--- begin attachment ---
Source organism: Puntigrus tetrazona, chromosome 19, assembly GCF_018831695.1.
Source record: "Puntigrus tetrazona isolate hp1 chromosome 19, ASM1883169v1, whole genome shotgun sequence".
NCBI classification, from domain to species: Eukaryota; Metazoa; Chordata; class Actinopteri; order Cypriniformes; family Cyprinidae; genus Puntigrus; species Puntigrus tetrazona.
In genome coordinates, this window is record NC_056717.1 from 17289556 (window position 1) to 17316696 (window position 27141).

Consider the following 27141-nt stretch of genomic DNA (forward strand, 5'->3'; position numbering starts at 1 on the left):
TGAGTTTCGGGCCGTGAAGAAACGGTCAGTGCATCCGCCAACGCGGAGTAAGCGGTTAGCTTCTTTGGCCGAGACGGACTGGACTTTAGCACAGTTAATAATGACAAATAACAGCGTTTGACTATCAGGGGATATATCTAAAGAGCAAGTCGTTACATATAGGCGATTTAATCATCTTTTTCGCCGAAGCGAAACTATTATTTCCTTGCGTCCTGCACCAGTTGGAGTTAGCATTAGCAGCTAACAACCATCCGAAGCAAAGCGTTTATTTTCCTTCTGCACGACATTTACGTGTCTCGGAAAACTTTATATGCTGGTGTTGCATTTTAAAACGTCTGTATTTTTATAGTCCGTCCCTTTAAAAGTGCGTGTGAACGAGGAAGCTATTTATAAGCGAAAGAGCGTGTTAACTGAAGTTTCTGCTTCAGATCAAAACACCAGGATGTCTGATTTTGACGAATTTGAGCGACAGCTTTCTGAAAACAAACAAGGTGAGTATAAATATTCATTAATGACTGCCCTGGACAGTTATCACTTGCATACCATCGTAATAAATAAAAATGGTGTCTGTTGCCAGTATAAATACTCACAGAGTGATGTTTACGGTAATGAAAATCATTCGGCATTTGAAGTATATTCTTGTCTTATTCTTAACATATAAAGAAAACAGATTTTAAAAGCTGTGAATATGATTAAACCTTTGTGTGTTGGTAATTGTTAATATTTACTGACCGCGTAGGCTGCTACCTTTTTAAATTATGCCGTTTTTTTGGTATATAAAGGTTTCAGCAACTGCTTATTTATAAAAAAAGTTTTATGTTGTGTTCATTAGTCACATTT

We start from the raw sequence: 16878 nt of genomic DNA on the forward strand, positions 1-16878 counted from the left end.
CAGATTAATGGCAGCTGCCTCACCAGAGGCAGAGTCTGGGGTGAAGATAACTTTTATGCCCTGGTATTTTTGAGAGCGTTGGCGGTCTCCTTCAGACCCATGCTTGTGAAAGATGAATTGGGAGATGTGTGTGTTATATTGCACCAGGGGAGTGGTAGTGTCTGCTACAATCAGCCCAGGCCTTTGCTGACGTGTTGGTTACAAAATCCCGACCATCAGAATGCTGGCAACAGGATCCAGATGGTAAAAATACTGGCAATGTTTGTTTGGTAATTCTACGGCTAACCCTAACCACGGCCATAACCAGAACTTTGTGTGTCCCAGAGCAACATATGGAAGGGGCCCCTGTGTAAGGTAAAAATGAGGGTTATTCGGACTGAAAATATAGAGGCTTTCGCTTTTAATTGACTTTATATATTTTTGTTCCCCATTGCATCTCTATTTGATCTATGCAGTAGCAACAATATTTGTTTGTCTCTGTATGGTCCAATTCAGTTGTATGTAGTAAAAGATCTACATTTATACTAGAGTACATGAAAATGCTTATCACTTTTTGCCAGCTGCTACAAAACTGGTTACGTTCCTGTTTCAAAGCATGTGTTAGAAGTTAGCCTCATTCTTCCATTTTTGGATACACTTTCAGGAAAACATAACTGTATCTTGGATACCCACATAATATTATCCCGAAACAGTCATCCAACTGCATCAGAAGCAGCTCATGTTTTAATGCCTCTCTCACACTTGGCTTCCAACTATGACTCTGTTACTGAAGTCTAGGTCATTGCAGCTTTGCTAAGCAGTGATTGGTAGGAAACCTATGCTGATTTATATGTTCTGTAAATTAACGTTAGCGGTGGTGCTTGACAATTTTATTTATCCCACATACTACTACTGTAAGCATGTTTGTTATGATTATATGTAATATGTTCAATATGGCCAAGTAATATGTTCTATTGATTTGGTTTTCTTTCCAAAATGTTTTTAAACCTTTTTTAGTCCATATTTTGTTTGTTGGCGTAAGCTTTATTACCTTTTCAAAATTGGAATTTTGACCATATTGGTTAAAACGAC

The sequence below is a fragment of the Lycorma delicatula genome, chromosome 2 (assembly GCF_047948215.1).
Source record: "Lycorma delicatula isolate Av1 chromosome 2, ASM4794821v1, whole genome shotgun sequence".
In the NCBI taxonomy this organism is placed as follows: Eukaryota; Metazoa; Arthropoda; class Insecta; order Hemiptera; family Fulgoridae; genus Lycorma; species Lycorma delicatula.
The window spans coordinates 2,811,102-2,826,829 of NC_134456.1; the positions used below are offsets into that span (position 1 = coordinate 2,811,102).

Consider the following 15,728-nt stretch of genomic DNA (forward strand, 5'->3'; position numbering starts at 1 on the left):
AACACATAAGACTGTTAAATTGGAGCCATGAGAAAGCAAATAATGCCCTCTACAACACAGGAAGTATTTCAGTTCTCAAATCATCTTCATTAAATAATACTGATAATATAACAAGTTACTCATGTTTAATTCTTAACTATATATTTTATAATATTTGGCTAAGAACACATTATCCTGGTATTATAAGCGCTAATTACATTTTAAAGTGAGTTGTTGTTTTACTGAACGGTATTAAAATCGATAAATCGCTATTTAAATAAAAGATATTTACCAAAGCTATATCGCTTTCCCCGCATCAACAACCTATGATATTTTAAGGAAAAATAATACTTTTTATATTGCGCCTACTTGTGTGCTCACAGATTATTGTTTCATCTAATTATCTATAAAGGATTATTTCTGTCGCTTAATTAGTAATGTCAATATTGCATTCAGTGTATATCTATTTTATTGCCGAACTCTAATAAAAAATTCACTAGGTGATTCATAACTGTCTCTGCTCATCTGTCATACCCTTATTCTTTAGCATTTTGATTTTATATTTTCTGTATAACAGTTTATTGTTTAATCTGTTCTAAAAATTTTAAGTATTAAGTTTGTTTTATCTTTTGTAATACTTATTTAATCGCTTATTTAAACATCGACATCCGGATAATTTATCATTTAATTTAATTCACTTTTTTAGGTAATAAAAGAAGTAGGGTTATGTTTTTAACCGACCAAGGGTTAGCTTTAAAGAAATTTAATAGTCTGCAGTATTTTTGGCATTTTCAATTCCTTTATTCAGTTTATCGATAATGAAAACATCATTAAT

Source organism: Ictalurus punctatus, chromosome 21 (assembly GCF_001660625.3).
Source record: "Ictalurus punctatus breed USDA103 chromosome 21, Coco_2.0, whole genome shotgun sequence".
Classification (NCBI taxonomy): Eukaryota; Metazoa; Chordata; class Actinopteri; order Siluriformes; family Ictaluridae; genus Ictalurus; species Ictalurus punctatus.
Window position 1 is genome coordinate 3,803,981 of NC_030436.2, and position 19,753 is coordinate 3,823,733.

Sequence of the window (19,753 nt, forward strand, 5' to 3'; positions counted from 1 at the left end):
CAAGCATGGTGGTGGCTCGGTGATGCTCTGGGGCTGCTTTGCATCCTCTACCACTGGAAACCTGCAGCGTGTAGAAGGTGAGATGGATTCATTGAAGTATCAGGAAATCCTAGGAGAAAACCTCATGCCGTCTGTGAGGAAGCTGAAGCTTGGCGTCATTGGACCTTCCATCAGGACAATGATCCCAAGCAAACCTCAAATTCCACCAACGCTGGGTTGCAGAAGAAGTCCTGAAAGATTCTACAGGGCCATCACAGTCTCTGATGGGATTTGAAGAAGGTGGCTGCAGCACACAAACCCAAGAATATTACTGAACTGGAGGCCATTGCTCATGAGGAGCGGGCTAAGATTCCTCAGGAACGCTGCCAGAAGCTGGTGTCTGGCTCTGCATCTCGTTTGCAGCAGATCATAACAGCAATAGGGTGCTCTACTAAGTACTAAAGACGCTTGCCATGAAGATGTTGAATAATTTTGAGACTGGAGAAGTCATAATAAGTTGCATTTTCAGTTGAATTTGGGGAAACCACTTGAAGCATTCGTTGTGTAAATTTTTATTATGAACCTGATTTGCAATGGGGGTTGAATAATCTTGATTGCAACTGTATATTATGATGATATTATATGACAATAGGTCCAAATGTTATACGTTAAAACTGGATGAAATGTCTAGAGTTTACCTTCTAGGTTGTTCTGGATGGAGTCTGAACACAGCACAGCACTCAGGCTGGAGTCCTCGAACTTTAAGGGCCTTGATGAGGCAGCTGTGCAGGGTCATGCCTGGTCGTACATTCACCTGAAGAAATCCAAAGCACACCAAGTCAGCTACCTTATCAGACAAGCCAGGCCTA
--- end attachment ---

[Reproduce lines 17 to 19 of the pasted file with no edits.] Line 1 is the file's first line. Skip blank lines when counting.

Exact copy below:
Classification (NCBI taxonomy): Eukaryota; Metazoa; Chordata; class Actinopteri; order Siluriformes; family Ictaluridae; genus Ictalurus; species Ictalurus punctatus.
Window position 1 is genome coordinate 3,803,981 of NC_030436.2, and position 19,753 is coordinate 3,823,733.

Sequence of the window (19,753 nt, forward strand, 5' to 3'; positions counted from 1 at the left end):